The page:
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Opening Night at Pantages Theatre

The Pantages Theatre formally opened on June 4, 1930 with the premiere of MGM’s The Florodora Girl starring Marion Davies.

Opening night at the Pantages Theatre, view from Argyle Avenue (California State Library)

Hundreds of fans lined traffic-jammed Hollywood Boulevard, all hoping to catch a glimpse of their favorite stars: Charlie Chaplin, Joan Crawford, Gloria Swanson in white velvet, Maureen O’Sullivan, Billie Burke and Florenz Ziegfeld, Phyllis Haver in pink lace, Delores del Rio, Marie Prevost, Bessie Love, and more.

Marion Davies and Charlie Chaplin (far right) were two of the dozens of stars at the premiere (Getty Images)

Eddie Cantor served as master of ceremonies and presented Davies—dressed in a powder blue chiffon gown with bow-knot of ermine—with a gold pass to the movie palace.

Fanchon and Marco’s ”Rose Garden” revue opened the show. During intermission, a gong sounded to let everyone know it was time to head back to their seats for the start of the film.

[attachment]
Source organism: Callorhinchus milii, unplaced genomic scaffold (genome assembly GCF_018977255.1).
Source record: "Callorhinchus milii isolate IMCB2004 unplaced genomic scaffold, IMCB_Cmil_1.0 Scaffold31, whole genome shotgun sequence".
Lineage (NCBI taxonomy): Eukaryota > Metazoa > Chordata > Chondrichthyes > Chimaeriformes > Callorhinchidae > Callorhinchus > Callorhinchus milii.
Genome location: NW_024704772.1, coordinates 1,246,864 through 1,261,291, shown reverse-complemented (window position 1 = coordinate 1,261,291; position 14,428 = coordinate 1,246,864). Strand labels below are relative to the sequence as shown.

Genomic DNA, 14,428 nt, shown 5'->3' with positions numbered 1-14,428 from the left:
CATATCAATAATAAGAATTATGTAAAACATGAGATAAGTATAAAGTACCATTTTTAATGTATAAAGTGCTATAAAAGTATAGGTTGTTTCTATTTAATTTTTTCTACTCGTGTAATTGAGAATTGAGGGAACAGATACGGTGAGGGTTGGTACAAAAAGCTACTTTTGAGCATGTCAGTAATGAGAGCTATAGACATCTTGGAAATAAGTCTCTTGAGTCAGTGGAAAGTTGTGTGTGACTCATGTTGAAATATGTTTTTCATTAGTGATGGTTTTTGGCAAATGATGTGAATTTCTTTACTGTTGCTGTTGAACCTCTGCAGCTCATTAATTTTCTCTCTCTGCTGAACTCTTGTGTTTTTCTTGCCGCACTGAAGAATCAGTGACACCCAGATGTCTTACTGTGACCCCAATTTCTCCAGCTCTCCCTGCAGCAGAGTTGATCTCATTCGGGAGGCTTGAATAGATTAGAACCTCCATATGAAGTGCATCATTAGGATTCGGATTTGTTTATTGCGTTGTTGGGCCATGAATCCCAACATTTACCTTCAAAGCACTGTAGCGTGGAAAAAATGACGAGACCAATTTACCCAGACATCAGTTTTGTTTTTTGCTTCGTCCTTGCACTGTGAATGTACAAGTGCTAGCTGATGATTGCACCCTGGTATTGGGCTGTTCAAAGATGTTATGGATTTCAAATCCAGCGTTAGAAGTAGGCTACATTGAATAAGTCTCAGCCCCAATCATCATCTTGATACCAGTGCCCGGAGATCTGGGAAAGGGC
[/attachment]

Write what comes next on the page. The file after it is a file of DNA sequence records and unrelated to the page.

Pantages Theatre's ticket lobby with The Florodora Girl advertisements (California State Library)

Pantages, built by theatrical magnate Alexander Pantages for his sons, was the second-largest theater in the city at 3,000 seats, and the most majestic in the state, with marble and metallic accents throughout. The auditorium has two ceilings: One depicts the sky over which clouds continually shift.

The only person not in attendance opening night was Pantages himself. The Greek-born vaudeville impresario was in jail serving a 50-year sentence for the 1929 rape of 17-year-old dancer Eunice Pringle. In a second trial in 1931, Pantages was acquitted yet financially ruined. The following year, he sold off his theater chain.


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